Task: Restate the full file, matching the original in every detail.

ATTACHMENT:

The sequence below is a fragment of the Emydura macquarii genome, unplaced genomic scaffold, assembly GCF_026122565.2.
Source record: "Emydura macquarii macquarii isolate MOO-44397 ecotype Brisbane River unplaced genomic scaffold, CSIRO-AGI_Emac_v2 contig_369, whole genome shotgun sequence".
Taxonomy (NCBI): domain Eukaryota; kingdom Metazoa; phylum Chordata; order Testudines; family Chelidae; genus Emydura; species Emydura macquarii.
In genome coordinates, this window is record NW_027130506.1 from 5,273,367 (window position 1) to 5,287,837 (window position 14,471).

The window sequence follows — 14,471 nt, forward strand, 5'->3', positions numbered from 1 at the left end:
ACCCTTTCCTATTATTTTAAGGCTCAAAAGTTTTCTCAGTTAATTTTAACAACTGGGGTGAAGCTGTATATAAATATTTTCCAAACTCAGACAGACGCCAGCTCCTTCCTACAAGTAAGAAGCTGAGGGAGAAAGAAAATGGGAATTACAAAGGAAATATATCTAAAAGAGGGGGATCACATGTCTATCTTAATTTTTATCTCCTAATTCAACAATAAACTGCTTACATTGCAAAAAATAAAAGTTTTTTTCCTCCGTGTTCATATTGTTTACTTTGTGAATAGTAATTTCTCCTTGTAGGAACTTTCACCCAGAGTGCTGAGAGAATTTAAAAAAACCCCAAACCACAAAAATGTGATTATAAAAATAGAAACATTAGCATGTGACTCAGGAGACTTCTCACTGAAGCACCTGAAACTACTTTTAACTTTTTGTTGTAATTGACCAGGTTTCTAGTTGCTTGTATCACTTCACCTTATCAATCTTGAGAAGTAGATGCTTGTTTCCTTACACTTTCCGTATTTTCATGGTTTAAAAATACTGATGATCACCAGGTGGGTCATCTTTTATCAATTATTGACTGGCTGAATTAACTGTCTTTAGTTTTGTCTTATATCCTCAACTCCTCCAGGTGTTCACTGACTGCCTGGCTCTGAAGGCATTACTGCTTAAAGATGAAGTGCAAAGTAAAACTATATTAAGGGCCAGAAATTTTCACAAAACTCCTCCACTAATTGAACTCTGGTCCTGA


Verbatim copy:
The sequence below is a fragment of the Emydura macquarii genome, unplaced genomic scaffold, assembly GCF_026122565.2.
Source record: "Emydura macquarii macquarii isolate MOO-44397 ecotype Brisbane River unplaced genomic scaffold, CSIRO-AGI_Emac_v2 contig_369, whole genome shotgun sequence".
Taxonomy (NCBI): domain Eukaryota; kingdom Metazoa; phylum Chordata; order Testudines; family Chelidae; genus Emydura; species Emydura macquarii.
In genome coordinates, this window is record NW_027130506.1 from 5,273,367 (window position 1) to 5,287,837 (window position 14,471).

The window sequence follows — 14,471 nt, forward strand, 5'->3', positions numbered from 1 at the left end:
ACCCTTTCCTATTATTTTAAGGCTCAAAAGTTTTCTCAGTTAATTTTAACAACTGGGGTGAAGCTGTATATAAATATTTTCCAAACTCAGACAGACGCCAGCTCCTTCCTACAAGTAAGAAGCTGAGGGAGAAAGAAAATGGGAATTACAAAGGAAATATATCTAAAAGAGGGGGATCACATGTCTATCTTAATTTTTATCTCCTAATTCAACAATAAACTGCTTACATTGCAAAAAATAAAAGTTTTTTTCCTCCGTGTTCATATTGTTTACTTTGTGAATAGTAATTTCTCCTTGTAGGAACTTTCACCCAGAGTGCTGAGAGAATTTAAAAAAACCCCAAACCACAAAAATGTGATTATAAAAATAGAAACATTAGCATGTGACTCAGGAGACTTCTCACTGAAGCACCTGAAACTACTTTTAACTTTTTGTTGTAATTGACCAGGTTTCTAGTTGCTTGTATCACTTCACCTTATCAATCTTGAGAAGTAGATGCTTGTTTCCTTACACTTTCCGTATTTTCATGGTTTAAAAATACTGATGATCACCAGGTGGGTCATCTTTTATCAATTATTGACTGGCTGAATTAACTGTCTTTAGTTTTGTCTTATATCCTCAACTCCTCCAGGTGTTCACTGACTGCCTGGCTCTGAAGGCATTACTGCTTAAAGATGAAGTGCAAAGTAAAACTATATTAAGGGCCAGAAATTTTCACAAAACTCCTCCACTAATTGAACTCTGGTCCTGA